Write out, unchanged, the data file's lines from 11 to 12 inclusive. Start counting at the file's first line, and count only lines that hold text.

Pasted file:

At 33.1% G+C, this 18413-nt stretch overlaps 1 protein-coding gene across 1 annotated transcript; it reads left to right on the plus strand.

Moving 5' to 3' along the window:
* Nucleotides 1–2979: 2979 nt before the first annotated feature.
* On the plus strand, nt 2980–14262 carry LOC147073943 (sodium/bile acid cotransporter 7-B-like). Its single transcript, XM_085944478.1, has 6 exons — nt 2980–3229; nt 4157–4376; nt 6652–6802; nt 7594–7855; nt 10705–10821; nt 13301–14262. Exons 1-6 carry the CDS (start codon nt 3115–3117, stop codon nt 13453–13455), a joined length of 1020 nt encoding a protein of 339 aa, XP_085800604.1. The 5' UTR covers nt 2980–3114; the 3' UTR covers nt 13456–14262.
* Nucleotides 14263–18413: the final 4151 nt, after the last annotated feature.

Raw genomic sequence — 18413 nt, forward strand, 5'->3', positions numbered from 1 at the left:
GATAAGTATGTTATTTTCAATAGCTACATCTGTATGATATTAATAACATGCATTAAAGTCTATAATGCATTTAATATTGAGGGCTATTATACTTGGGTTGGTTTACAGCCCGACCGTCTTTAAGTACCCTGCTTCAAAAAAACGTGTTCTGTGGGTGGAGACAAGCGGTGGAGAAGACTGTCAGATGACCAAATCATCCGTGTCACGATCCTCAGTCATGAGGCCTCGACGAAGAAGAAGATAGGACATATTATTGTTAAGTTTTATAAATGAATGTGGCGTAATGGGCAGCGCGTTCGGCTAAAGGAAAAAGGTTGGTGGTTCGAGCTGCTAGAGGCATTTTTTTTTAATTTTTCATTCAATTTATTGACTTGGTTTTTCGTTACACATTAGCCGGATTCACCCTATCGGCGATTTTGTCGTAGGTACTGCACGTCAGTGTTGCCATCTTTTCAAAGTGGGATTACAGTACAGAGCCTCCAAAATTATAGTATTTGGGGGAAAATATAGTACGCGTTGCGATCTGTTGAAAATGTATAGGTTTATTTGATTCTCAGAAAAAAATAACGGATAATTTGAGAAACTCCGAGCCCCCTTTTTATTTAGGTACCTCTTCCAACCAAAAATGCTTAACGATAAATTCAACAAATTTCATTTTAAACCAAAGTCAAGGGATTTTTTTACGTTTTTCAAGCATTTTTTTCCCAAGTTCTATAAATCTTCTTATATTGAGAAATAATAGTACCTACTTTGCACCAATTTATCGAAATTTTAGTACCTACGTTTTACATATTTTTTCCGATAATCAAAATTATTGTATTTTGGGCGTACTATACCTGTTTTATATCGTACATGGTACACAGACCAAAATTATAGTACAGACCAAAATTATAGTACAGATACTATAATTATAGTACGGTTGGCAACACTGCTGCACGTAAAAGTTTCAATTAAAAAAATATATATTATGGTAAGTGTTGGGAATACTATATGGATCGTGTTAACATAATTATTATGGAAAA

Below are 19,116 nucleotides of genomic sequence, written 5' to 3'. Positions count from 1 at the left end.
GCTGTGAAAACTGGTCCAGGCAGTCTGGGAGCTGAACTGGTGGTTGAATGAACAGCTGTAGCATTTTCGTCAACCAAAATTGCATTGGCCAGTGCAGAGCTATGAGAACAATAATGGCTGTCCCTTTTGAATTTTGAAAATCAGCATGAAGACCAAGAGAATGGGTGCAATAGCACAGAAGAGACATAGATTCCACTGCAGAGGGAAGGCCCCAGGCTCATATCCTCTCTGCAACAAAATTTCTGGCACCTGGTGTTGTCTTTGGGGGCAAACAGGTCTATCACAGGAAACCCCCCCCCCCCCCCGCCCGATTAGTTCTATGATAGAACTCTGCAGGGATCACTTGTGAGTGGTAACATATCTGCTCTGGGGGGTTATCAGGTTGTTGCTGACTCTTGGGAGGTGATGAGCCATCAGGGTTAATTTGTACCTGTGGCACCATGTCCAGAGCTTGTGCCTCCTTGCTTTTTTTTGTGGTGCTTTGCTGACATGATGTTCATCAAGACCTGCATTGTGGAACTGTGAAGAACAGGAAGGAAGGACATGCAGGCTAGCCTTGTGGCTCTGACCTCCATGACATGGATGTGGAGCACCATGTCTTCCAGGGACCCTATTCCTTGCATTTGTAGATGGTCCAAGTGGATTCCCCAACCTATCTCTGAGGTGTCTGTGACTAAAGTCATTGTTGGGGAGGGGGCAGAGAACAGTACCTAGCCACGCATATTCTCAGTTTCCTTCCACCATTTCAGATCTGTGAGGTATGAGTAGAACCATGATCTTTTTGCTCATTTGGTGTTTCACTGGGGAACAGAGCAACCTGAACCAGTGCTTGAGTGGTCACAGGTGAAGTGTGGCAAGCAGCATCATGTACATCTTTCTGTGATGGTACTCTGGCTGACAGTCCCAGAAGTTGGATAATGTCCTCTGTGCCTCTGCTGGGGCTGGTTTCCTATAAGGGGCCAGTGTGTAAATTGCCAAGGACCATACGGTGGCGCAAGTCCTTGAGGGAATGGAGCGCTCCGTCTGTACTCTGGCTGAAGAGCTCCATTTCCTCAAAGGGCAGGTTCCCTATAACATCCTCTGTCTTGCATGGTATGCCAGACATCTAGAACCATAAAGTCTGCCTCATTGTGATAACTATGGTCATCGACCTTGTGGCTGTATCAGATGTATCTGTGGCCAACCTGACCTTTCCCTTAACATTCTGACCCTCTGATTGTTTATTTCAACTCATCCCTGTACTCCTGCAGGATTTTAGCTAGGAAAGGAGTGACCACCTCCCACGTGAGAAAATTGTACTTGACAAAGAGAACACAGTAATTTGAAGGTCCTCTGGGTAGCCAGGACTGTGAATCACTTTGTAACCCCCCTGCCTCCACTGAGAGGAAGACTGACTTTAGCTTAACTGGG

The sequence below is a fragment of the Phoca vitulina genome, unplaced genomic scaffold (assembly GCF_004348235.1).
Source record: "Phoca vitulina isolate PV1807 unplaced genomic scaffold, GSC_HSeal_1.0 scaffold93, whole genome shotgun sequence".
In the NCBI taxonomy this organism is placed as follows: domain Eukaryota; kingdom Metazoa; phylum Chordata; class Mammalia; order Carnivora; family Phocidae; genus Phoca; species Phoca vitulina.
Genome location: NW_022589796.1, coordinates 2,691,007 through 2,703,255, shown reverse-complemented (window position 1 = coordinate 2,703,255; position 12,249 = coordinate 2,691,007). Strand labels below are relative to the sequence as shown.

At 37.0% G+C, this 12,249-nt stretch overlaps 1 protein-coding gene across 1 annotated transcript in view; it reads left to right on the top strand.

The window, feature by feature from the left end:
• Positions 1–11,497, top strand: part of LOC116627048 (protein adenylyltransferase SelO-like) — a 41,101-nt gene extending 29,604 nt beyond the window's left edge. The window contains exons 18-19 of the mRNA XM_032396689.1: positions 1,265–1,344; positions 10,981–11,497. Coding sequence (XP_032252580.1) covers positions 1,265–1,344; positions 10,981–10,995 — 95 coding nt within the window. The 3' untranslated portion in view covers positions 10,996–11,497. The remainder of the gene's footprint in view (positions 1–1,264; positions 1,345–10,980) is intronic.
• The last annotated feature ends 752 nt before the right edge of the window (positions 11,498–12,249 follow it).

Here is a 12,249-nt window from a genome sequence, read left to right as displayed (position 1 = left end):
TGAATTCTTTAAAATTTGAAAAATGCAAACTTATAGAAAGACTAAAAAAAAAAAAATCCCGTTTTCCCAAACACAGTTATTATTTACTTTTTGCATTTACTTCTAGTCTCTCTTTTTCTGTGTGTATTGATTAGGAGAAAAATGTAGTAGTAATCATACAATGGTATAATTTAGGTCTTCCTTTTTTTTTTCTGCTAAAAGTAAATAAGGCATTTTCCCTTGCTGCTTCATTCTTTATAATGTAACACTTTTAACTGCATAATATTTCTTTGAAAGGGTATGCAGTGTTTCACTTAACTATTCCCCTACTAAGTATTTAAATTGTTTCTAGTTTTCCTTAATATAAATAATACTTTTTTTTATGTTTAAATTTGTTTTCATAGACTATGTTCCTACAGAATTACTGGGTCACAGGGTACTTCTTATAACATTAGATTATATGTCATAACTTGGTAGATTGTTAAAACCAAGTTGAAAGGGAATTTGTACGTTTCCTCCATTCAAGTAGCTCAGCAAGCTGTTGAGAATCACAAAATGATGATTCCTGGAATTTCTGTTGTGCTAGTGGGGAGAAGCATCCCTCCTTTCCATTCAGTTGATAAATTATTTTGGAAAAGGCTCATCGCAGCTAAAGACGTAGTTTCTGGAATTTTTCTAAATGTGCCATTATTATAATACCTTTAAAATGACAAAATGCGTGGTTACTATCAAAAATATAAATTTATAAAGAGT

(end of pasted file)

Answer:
Source record: "Phoca vitulina isolate PV1807 unplaced genomic scaffold, GSC_HSeal_1.0 scaffold93, whole genome shotgun sequence".
In the NCBI taxonomy this organism is placed as follows: domain Eukaryota; kingdom Metazoa; phylum Chordata; class Mammalia; order Carnivora; family Phocidae; genus Phoca; species Phoca vitulina.